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*On this date in 1889, Claude Barnett was born. He was a Black journalist and entrepreneur.
From Sanford, Fla., Claude Albert Barnett moved to Illinois to live with relatives when he was very young. In 1906, he received an engineering degree from Tuskegee Institute. He worked as a postal clerk and an advertising salesman in Chicago until 1915.
Barnett noticed the need for a news service geared to Black newspapers, which was concerned with themes relevant to the African American community. During this time, he created a small mail-order business, marketing photos of famous Blacks. Along with others, he also established the Kashmir Chemical Company (a cosmetics firm).
In 1919, he founded the Associated Negro Press (ANP). By 1935, the ANP was serving over 200 subscribers across the country, and after WW II, its membership grew to include more than 100 Black newspapers. During World War II, Barnett and other Black journalists pressured the U. S. government to accredit Black journalists as war correspondents. In his travels, he wrote many accounts of the adverse effects of Jim Crow segregation in the armed forces. Barnett was also focused on the terrible living conditions of Black tenant farmers. From 1942 to 1953, he served as a consultant to the Secretary of Agriculture to improve their conditions.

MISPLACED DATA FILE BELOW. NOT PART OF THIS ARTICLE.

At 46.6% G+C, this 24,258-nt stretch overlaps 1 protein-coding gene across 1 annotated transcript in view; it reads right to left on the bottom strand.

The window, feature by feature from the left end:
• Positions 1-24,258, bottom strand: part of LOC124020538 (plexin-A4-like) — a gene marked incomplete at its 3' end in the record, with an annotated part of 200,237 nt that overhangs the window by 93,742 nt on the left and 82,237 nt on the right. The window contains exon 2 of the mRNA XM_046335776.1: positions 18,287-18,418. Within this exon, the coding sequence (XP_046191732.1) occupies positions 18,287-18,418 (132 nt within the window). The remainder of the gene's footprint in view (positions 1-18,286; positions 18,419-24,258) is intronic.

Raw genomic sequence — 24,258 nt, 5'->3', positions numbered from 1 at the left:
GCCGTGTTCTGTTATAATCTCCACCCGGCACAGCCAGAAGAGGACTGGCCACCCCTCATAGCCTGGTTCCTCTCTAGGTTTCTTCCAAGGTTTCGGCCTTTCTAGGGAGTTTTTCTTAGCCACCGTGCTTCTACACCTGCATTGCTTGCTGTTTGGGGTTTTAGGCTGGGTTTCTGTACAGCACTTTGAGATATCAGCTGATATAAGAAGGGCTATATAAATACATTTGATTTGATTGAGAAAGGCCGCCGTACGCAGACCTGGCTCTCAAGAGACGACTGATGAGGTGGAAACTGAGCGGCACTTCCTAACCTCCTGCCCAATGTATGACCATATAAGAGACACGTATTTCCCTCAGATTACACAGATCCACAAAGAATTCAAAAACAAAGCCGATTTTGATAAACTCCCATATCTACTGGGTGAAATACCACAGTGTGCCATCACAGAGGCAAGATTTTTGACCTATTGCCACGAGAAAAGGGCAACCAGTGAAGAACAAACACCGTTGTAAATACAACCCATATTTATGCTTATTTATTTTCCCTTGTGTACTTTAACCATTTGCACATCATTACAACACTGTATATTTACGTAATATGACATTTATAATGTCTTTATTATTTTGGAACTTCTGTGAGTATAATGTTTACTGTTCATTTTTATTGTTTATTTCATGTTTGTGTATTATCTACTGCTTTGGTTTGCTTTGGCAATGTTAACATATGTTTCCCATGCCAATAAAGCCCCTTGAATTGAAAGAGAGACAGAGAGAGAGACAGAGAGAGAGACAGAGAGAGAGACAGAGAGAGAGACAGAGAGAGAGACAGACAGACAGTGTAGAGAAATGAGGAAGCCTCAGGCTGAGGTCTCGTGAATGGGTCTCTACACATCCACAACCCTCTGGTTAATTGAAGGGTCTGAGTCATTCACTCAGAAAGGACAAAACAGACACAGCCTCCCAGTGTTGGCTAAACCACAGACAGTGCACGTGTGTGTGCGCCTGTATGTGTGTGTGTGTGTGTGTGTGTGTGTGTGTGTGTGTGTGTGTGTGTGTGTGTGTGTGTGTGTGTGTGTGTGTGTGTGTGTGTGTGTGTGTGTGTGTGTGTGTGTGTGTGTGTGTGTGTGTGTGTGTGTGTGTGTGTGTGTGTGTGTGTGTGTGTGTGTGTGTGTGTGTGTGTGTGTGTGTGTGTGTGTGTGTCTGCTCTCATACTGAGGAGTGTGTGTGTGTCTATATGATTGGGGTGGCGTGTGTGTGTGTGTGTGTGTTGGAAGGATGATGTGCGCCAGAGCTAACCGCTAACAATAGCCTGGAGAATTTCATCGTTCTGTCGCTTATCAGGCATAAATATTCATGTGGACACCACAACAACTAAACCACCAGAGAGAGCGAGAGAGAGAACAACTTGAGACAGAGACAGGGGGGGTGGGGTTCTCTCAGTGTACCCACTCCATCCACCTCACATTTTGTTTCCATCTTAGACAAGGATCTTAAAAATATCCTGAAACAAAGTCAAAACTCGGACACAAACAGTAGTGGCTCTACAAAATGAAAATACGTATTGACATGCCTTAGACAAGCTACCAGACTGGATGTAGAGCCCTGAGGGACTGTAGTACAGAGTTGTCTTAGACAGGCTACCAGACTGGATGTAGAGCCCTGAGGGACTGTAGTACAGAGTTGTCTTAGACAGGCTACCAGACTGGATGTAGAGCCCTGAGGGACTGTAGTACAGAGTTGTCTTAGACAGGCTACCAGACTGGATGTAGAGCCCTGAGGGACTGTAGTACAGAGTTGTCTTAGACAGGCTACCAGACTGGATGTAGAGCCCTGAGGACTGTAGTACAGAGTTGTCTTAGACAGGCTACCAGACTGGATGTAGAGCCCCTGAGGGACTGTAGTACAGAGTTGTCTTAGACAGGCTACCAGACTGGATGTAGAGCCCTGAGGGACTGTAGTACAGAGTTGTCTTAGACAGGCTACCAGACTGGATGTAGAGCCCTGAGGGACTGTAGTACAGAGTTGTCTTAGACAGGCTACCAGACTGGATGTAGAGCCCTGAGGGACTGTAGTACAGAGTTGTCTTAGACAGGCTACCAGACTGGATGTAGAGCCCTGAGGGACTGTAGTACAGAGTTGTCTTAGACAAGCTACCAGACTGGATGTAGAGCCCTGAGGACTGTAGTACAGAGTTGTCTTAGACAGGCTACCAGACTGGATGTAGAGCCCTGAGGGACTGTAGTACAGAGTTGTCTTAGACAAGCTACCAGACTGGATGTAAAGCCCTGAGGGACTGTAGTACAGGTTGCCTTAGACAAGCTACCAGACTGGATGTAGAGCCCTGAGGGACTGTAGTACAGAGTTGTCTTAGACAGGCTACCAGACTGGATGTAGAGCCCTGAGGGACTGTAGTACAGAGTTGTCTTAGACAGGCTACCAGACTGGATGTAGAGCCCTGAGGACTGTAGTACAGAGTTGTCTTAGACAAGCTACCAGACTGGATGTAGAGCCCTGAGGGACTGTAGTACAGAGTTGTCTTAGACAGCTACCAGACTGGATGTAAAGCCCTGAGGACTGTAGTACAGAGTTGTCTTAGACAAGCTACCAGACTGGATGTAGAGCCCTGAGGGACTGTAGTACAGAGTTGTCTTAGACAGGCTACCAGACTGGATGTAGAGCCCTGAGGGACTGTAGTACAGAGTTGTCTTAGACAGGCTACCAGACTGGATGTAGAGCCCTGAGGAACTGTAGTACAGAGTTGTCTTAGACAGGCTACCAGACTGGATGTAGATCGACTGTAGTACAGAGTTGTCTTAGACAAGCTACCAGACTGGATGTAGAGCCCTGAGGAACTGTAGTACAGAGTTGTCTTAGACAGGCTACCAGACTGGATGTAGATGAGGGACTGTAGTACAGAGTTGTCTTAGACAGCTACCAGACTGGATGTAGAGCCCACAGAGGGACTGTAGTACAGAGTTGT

The ANP ceased operating after Barnett died of a cerebral hemorrhage in 1967. He was a member of the Tuskegee board of directors until 1965. He held a similar post with the American Red Cross, Chicago's Supreme Liberty Life Insurance Company, and was president of the board of directors of Chicago's Provident Hospital.
The Claude Barnett Papers
7500 Old Georgetown Rd Suite 1300
Bethesda MD 20814.6126 USA
Photography by Vincent Saunders, Jr.,
courtesy of the Chicago History Museum